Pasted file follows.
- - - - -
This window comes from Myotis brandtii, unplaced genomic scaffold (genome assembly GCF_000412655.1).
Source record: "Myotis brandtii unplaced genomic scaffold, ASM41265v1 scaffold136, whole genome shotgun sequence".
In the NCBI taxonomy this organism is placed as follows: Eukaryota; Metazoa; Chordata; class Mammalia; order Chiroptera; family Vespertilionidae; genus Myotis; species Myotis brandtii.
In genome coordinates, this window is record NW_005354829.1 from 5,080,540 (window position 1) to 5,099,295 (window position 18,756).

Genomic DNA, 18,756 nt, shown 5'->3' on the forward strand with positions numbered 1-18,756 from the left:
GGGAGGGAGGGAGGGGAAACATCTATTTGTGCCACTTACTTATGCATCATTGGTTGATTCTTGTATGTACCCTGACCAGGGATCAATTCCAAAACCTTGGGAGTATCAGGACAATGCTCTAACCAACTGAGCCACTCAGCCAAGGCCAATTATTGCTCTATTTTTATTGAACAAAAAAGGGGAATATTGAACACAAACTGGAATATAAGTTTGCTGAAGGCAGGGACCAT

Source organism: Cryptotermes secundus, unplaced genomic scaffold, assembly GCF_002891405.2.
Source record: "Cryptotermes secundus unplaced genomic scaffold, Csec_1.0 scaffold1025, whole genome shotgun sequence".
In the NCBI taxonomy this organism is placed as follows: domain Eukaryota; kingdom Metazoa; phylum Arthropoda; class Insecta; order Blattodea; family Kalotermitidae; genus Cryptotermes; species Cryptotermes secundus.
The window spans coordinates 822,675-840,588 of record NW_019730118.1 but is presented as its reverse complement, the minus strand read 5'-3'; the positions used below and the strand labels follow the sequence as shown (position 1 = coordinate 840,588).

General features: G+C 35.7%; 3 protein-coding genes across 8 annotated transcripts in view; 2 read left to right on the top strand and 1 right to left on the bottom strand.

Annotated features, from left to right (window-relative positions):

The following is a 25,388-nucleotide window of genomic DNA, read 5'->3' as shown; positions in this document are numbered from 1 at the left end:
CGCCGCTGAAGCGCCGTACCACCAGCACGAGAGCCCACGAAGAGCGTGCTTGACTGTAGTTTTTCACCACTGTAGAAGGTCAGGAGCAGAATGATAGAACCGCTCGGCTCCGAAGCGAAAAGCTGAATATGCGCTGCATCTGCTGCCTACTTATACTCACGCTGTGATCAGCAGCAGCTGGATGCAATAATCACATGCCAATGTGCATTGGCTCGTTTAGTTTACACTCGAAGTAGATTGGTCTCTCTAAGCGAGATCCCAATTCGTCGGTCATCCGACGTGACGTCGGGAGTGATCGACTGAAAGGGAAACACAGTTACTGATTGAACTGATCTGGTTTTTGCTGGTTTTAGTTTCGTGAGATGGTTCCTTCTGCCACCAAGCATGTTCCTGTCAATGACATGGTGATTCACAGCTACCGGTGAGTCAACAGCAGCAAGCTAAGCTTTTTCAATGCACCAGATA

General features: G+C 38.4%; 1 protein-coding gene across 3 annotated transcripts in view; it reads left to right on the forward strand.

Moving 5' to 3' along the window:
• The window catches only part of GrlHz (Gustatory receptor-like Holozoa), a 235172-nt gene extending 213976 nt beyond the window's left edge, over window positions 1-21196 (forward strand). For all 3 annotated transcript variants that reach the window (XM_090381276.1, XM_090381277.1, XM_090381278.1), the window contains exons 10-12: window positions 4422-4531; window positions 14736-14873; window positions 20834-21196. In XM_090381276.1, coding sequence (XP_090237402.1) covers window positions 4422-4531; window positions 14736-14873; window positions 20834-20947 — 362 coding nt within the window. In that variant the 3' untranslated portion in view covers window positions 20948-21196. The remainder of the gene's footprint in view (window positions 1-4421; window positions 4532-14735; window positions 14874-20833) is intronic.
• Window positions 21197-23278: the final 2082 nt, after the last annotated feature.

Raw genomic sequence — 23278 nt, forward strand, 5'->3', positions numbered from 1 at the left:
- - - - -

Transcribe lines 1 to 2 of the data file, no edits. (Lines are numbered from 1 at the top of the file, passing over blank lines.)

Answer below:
This window comes from Myotis brandtii, unplaced genomic scaffold (genome assembly GCF_000412655.1).
Source record: "Myotis brandtii unplaced genomic scaffold, ASM41265v1 scaffold136, whole genome shotgun sequence".